CLAC Members Who Help Keep Our Roads Safe and Clear
In Alberta and BC, CLAC members are working hard to keep our roads clear and safe this winter.
– 160 Local 63 members employed by Ledcor Highways Ltd. maintain the roads in central and northern Alberta.
– 15 Local 68 members employed by AEL, A Division of Emcon Services Inc., maintain roads in west Kelowna, BC.
Winter Driving for Cool Canadians
It’s cold. It’s snowing. It’s icy. We should probably all just hibernate, but who has time for that? Here are some driving tips to keep you, your fellow commuters, and snowplow operators safe.
12 Winter Driving Safety Tips
- Install winter tires. Tires with a three-peaked mountain and snowflake symbol provide better traction and stopping performance than all-season tires in winter conditions.
- Top up the washer fluid and keep extra in the car. Make sure your wipers are in good shape.
- Carry an emergency kit, including extra clothing and footwear, rags, salt/sand/kitty litter, flashlight, candle in a tin, waterproof matches, shovel, nonperishable food, ice scraper/brush, first-aid kit, and booster cables.
- Keep your fuel tank at least half full.
- Turn your full lights on (headlights and taillights) so other vehicles can see you.
- Check the weather and plan your route. Stay home if it’s bad outside.
- Slow down. Give yourself lots of time and don’t rush.
- Practice a safe following distance—at least four seconds between vehicles.
- Go easy on the gas and brake, and steer smoothly to avoid skidding. If you start to skid, don’t oversteer. Ease off the brake or gas.
- Watch out for black ice—especially in shaded areas and on bridges and overpasses—and roads that appear wet but are actually icy.
- Give snowplows lots of space—about 10 car lengths. Flying snow, salt, and grit can cause poor visibility and damage your car. And if you are too close, the operator may not see you.
- Don’t try to pass snowplows. They may have blades out on either side that you can’t see. They may be part of a convoy that is clearing multiple lanes. Never pass a plow on the right—that’s where the snow goes.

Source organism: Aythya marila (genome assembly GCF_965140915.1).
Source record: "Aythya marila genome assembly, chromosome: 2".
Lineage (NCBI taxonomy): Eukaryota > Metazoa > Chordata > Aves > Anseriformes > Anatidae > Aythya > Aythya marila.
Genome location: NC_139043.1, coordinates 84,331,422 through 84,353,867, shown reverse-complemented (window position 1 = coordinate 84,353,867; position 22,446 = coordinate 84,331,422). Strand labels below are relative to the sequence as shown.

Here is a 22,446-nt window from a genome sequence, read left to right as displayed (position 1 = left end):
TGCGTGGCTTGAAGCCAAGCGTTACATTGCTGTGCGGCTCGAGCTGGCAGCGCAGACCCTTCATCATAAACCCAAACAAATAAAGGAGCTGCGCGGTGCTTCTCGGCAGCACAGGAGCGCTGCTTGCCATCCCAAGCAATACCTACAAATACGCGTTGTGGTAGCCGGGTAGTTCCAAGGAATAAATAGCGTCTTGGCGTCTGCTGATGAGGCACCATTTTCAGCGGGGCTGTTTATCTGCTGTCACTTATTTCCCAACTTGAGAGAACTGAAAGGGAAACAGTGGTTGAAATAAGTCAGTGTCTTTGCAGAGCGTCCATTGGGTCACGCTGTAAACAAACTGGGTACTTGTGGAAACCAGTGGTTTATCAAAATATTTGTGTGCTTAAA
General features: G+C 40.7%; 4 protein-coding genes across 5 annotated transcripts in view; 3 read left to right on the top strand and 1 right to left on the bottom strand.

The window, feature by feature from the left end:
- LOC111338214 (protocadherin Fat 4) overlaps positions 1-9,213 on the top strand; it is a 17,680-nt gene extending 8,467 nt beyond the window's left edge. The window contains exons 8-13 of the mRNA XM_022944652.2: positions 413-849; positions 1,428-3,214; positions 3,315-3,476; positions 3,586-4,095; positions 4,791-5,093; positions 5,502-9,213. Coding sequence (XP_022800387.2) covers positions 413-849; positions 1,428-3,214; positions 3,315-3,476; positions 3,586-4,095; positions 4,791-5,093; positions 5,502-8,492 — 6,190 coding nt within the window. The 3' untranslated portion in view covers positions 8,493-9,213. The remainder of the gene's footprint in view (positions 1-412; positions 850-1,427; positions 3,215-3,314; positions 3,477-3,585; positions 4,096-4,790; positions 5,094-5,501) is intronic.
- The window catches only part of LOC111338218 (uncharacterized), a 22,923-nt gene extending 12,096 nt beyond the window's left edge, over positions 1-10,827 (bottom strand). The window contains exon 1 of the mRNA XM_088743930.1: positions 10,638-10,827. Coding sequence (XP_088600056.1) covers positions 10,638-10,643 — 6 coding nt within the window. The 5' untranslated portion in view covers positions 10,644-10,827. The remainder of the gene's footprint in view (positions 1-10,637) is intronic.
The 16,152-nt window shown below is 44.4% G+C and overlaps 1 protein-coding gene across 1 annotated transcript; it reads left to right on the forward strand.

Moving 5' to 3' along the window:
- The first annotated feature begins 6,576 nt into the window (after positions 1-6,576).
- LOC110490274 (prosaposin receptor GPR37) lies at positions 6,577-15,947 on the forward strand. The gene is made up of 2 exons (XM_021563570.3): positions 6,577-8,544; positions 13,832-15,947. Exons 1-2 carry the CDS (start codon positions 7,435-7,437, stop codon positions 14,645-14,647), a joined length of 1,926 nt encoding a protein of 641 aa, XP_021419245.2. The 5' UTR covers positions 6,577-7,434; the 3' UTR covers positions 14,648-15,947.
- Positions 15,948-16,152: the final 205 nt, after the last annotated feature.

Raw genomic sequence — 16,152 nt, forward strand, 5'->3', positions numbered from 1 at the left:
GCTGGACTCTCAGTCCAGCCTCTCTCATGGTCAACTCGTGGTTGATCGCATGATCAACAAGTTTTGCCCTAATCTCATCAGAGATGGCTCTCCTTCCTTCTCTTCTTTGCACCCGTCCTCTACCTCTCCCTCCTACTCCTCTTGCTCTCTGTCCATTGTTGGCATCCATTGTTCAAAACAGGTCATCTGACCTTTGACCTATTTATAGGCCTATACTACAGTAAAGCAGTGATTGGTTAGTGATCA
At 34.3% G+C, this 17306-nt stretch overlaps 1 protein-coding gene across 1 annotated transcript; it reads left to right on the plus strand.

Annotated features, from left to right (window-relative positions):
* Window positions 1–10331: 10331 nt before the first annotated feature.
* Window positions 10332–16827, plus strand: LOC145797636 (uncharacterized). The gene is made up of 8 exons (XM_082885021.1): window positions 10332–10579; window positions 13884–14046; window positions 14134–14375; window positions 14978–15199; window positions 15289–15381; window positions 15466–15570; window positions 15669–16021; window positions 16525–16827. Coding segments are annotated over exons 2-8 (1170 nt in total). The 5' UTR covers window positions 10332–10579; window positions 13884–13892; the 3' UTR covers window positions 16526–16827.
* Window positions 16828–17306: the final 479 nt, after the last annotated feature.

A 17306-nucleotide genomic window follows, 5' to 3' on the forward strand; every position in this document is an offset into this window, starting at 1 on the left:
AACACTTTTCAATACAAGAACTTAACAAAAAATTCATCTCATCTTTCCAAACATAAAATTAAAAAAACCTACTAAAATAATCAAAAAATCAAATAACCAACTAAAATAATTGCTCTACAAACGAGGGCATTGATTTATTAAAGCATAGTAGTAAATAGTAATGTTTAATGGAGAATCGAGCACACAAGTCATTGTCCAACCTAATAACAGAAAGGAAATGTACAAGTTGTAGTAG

Sources: alberta.ca, shiftintowinter.ca, safety.lovetoknow.com
Driving Fatalities and Injuries
As cars have become safer, injuries and deaths due to vehicle collisions have been dropping—even as vehicle usage has gone up.
Year Fatalities Injuries Licensed Drivers
2000 2,904 222,848 20,593,000
2010 2,238 172,081 23,541,000
2017 1,841 154,886 26,004,000
Did You Know?
More fatalities occur during the summer months than the winter months, on average. Why?
– More people are on the roads travelling for vacation.
– More parties lead to increased drinking and driving.
– Drivers tend to be more cautious during the winter.
Hate the pile of snow left behind at the end of your driveway by snowplows? You can thank your fellow Canadians for making the task easier. The first snow-clearing machine was patented in 1869 by J. W. Elliot from Toronto, although it was never built. In 1884, Orange Jull, from Orangeville, Ontario, had a self-propelled snow-clearing machine built, but it wasn’t very effective. Then in 1894, Arthur Sicard developed the concept for a snowblower, after being inspired by a grain thresher. It took him until 1925 to build the first successful prototype. He founded the company Sicard Industries, and by 1927 was supplying snowblowers to remove snow from roads in Outremont, Quebec. His snowblower was a truck with a scoop and a snow-thrower chute featuring a separate motor to eject the snow. It was large and very expensive. The first human-powered snowblower was built in 1952 by Toro—another Canadian company.
Sources: snowblower.com, wikipedia.org